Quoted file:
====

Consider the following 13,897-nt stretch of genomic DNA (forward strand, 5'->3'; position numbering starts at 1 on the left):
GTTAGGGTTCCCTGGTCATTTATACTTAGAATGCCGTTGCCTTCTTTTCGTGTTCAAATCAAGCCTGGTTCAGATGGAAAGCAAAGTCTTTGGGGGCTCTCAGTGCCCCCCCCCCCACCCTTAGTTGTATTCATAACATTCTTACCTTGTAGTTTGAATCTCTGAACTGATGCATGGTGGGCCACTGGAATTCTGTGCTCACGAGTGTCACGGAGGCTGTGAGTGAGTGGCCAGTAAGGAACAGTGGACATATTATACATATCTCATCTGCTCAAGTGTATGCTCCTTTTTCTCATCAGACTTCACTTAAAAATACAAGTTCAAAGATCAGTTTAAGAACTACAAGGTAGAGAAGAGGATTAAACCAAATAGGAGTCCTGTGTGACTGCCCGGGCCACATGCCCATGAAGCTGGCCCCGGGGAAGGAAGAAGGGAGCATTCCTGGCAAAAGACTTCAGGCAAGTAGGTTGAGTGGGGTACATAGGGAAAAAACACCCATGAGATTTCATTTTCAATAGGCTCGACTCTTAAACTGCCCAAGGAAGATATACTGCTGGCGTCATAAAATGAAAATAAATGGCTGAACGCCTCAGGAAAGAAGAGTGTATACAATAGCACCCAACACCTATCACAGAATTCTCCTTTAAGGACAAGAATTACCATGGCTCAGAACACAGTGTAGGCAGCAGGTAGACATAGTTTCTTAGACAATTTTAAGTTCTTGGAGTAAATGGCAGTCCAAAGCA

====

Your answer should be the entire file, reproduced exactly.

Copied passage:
Consider the following 13,897-nt stretch of genomic DNA (forward strand, 5'->3'; position numbering starts at 1 on the left):
GTTAGGGTTCCCTGGTCATTTATACTTAGAATGCCGTTGCCTTCTTTTCGTGTTCAAATCAAGCCTGGTTCAGATGGAAAGCAAAGTCTTTGGGGGCTCTCAGTGCCCCCCCCCCCACCCTTAGTTGTATTCATAACATTCTTACCTTGTAGTTTGAATCTCTGAACTGATGCATGGTGGGCCACTGGAATTCTGTGCTCACGAGTGTCACGGAGGCTGTGAGTGAGTGGCCAGTAAGGAACAGTGGACATATTATACATATCTCATCTGCTCAAGTGTATGCTCCTTTTTCTCATCAGACTTCACTTAAAAATACAAGTTCAAAGATCAGTTTAAGAACTACAAGGTAGAGAAGAGGATTAAACCAAATAGGAGTCCTGTGTGACTGCCCGGGCCACATGCCCATGAAGCTGGCCCCGGGGAAGGAAGAAGGGAGCATTCCTGGCAAAAGACTTCAGGCAAGTAGGTTGAGTGGGGTACATAGGGAAAAAACACCCATGAGATTTCATTTTCAATAGGCTCGACTCTTAAACTGCCCAAGGAAGATATACTGCTGGCGTCATAAAATGAAAATAAATGGCTGAACGCCTCAGGAAAGAAGAGTGTATACAATAGCACCCAACACCTATCACAGAATTCTCCTTTAAGGACAAGAATTACCATGGCTCAGAACACAGTGTAGGCAGCAGGTAGACATAGTTTCTTAGACAATTTTAAGTTCTTGGAGTAAATGGCAGTCCAAAGCA